ICC World Cup 2019: As India start campaign, captain will take confidence from his squad, which has a personality that suits him.
Shared News| Updated: June 5, 2019 10:52:37 am
India captain Virat Kohli, third right, and teammates attend a training session. (AP/File)
Light pitter patter of rain outside. Inside, in a room in the arena, Virat Kohli is saying all the right things. How he still gets butterflies in the stomach before tournaments and matches; how he doesn’t want to use a press conference to score points with Kagiso Rabada, who had called him immature; how playing their first match so late is an advantage as they have seen the trends – it strikes you again how articulate he can be when he wishes. Some people have the personality even in a team atmosphere to individuate themselves and make a crowd out of the rest. Kohli is like that. Like Kevin Pietersen. It comes naturally to them. As Pietersen found out, it can lead to problems at times.
He might have had success leading the Test team but in many ways, it’s the ODI team that he has had lesser problems with as a leader. This is the band of men, the team that he has carefully built over the last couple of years. There have been murmurs about his lack of communication from a few in the Test team, a couple even came out publicly after the England tour. There isn’t that kind of displeasure in the limited-overs side. The first, and most important, achievement was striking a great relationship with MS Dhoni. Second, he got the youngsters he wanted in this team.
Kohli has been good, especially with the youngsters. Most good captains are. That’s how they stamp their presence. You can’t grudge them for trying to build a team of personalities that suits them. Allan Border did it in the ’80s, as did Steve Waugh, Graeme Smith and Sourav Ganguly. Kohli has done it with this ODI team. It’s as close as it gets to a Kohli team.
Rishabh Pant told this newspaper a story about Kohli from last year’s England tour. Pant had almost played against his own character in the third Test, blocking his way. The night before the final game, Kohli called him to his hotel room for a chat. “He said it’s not compulsory that you have to play 30 matches to get experience. It can come even in two games. ‘Jo koi nahi kiya, tu kar sakta hai (You can do what no one has done). It’s not as if you are young, you can’t do it in Tests’. That talk really helped me a lot. For him to sit me down and make me understand things was a very big thing for me.”
Virat Kohli during practice session ahead of World Cup clash against South Africa (Source: AP/PTI)
Kohli has carefully constructed a team of personalities that he is pretty comfortable with. It’s not a mirror-reflection he is looking for but shared traits. A Yuzvendra Chahal who is energetic, impulsive, impish. Kuldeep Yadav, who is more mellow but whose game and skill set allows Kohli to attack in the middle overs. Kedar Jadhav’s spunk, his equation with Shikhar Dhawan (team-mates call him the man with a Sufi soul) dates back to his Delhi days, KL Rahul gels well with the skipper, so does Hardik Pandya, who has this persona of swagger and independent spirit but is quite emotional, according to those who know him. Essentially the point is, it’s his team.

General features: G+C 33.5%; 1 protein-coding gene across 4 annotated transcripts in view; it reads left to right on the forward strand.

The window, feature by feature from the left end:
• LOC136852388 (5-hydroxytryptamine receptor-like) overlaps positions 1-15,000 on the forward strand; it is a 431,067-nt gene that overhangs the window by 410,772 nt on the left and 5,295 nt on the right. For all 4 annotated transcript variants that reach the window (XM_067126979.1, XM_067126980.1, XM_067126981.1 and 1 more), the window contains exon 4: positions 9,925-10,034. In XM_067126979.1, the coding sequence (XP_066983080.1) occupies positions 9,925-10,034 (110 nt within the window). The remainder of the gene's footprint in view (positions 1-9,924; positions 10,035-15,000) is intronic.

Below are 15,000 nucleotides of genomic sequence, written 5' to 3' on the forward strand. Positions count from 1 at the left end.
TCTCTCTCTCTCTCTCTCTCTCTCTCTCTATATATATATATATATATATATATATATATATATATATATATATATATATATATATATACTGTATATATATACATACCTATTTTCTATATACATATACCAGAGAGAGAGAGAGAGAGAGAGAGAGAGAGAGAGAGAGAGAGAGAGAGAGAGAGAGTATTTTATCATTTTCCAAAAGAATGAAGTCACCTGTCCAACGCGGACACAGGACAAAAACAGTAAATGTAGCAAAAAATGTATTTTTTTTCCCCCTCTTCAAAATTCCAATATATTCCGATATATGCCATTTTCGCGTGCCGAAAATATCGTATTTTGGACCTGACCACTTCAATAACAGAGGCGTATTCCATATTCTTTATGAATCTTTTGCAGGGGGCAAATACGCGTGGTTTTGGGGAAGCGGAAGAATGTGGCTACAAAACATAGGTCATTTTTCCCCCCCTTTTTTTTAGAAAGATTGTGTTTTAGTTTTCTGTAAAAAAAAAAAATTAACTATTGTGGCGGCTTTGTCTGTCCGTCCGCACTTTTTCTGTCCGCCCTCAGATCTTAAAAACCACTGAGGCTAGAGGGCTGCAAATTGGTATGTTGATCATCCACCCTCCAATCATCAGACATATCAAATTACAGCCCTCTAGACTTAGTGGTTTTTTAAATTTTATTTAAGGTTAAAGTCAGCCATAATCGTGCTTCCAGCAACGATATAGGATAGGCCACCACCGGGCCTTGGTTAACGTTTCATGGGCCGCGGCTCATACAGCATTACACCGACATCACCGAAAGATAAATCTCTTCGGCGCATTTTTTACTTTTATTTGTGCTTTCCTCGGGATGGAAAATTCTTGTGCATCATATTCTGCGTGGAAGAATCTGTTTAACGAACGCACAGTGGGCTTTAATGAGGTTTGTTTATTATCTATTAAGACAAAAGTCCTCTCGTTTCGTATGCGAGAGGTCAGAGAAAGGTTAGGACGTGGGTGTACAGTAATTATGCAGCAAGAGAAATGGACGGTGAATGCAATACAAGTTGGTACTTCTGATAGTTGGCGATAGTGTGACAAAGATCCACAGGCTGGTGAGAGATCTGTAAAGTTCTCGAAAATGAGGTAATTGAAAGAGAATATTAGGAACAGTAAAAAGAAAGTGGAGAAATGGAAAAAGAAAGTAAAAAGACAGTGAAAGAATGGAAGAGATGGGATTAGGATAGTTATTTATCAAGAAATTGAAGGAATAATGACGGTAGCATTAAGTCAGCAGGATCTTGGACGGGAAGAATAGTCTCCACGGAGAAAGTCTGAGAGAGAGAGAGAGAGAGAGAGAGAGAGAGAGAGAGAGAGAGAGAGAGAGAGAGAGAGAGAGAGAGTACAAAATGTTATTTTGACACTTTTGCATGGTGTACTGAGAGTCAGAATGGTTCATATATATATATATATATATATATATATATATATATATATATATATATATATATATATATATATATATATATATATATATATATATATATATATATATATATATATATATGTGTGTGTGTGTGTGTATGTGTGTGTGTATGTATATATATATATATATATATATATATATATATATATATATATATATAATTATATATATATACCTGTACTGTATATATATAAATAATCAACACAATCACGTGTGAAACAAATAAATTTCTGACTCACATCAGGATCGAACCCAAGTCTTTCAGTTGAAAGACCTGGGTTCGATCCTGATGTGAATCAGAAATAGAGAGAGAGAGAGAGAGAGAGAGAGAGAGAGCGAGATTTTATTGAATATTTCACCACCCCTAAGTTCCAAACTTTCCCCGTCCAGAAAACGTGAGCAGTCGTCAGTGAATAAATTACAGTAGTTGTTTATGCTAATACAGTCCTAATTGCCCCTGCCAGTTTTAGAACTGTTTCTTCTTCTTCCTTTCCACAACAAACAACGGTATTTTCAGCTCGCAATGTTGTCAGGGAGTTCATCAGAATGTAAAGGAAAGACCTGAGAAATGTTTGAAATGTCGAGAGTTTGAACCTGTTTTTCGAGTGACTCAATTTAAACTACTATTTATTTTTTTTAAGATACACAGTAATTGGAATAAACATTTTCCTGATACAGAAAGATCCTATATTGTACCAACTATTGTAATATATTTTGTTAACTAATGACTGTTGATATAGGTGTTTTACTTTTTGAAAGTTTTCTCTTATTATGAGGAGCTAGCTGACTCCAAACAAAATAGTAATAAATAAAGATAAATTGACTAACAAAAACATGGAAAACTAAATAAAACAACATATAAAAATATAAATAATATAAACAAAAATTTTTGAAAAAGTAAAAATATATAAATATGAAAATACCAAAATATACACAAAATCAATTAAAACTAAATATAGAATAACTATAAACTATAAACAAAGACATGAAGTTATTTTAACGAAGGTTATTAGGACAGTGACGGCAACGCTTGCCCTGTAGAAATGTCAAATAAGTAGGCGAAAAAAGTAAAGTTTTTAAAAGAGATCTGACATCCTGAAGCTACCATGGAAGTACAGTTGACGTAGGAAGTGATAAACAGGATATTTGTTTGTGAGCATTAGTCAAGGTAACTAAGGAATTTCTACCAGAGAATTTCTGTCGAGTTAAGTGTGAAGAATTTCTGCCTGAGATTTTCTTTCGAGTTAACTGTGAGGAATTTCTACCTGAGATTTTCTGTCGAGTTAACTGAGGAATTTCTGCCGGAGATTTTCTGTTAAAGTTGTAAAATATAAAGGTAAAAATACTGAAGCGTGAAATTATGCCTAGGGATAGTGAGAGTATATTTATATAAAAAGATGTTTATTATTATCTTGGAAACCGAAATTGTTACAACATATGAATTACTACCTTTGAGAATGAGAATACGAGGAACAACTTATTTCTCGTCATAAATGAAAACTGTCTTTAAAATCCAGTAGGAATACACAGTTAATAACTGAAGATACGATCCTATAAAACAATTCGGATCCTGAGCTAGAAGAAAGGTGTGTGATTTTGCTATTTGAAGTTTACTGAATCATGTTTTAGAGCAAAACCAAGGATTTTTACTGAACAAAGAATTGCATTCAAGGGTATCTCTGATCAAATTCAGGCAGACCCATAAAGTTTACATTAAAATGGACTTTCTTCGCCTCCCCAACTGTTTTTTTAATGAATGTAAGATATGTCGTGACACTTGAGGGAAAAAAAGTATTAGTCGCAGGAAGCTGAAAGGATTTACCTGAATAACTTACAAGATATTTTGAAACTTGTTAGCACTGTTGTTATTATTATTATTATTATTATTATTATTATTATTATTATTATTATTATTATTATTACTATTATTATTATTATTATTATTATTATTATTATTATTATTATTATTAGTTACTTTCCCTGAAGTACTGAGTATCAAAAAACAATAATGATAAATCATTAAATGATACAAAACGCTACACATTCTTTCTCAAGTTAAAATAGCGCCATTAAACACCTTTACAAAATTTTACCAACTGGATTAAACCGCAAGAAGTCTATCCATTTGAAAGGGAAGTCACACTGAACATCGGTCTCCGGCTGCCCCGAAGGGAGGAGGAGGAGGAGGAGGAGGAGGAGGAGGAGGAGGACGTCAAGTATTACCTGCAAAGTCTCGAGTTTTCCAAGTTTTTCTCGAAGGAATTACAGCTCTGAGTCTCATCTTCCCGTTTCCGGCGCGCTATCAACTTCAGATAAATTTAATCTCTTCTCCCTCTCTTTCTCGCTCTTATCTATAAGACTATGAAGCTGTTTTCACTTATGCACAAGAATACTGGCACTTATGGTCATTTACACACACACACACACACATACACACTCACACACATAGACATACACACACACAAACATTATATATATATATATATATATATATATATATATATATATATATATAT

It’s the limited-overs format that also suits him to an extent; more than T20s where there is more micro-management required of him. Of course, Dhoni’s presence helps.
Sometimes, the perception of outsiders is more pertinent. Kohli as a skipper commands more respect from the opposition. The mind goes to South Africa’s Dean Elgar, who was positively raving about Kohli’s impact – on South Africa during the 2018 series.
“It was one of the toughest Test series we have had in South Africa. The way they adapted during the series, especially their bowlers who seemed to grow every game they played. The competitive spirit is driven by Virat. He is very competitive, and we can see that he is trying to change the culture there. They didn’t just want to play the series but wanted to win. That was awesome,” Elgar told this newspaper. A few Australian players too have spoken in admiration about Kohli’s personality, how he uses abrasiveness as a positive trait.
In 2014, when he took over the captaincy, a national selector, who was part of the panel that had appointed Kohli vice-captain, had said how his captaincy would depend on how well he handles the losses. “I have seen many Indian captains but not all have handled losses .. personality-wise, it doesn’t make any sense for Kohli to change as that’s his strength but as long as he can mature and learn to handle the sensibilities and different personalities within his team, he will be fine. If he can move, temperamentally i.e, somewhere between where he is now and say Dhoni, it would be perfect.”
It’s been four years now in the hot seat and this in some ways would be his biggest test as a leader. There are still doubts about the No.4 slot and whether Kohli and Co. left it too late to finalise the individual strands that make up this team – all valid concerns but here they are, about to play their first game. To lead a team through a long campaign overseas won’t be easy but it’s a team of that he has carefully built and nurtured – the wait is over.